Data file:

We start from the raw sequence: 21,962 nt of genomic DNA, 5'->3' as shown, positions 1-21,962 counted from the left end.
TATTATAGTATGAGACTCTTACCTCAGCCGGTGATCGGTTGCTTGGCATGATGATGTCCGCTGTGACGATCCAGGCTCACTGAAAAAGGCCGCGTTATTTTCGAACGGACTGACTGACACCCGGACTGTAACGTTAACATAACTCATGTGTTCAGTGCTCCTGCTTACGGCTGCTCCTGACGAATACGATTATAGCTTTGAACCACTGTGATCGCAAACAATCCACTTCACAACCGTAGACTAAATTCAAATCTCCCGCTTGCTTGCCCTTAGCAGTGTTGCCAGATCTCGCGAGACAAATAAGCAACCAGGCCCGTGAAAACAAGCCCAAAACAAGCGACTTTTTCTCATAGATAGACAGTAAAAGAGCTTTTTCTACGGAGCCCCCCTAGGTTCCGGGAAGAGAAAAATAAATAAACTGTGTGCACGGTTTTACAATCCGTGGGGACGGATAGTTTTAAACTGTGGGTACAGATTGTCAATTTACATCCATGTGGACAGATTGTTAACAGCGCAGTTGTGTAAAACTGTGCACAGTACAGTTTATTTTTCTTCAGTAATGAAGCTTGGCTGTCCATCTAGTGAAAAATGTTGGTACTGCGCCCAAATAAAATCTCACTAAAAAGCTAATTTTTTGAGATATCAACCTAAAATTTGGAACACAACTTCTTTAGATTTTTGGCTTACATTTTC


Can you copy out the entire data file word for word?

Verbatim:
We start from the raw sequence: 21,962 nt of genomic DNA, 5'->3' as shown, positions 1-21,962 counted from the left end.
TATTATAGTATGAGACTCTTACCTCAGCCGGTGATCGGTTGCTTGGCATGATGATGTCCGCTGTGACGATCCAGGCTCACTGAAAAAGGCCGCGTTATTTTCGAACGGACTGACTGACACCCGGACTGTAACGTTAACATAACTCATGTGTTCAGTGCTCCTGCTTACGGCTGCTCCTGACGAATACGATTATAGCTTTGAACCACTGTGATCGCAAACAATCCACTTCACAACCGTAGACTAAATTCAAATCTCCCGCTTGCTTGCCCTTAGCAGTGTTGCCAGATCTCGCGAGACAAATAAGCAACCAGGCCCGTGAAAACAAGCCCAAAACAAGCGACTTTTTCTCATAGATAGACAGTAAAAGAGCTTTTTCTACGGAGCCCCCCTAGGTTCCGGGAAGAGAAAAATAAATAAACTGTGTGCACGGTTTTACAATCCGTGGGGACGGATAGTTTTAAACTGTGGGTACAGATTGTCAATTTACATCCATGTGGACAGATTGTTAACAGCGCAGTTGTGTAAAACTGTGCACAGTACAGTTTATTTTTCTTCAGTAATGAAGCTTGGCTGTCCATCTAGTGAAAAATGTTGGTACTGCGCCCAAATAAAATCTCACTAAAAAGCTAATTTTTTGAGATATCAACCTAAAATTTGGAACACAACTTCTTTAGATTTTTGGCTTACATTTTC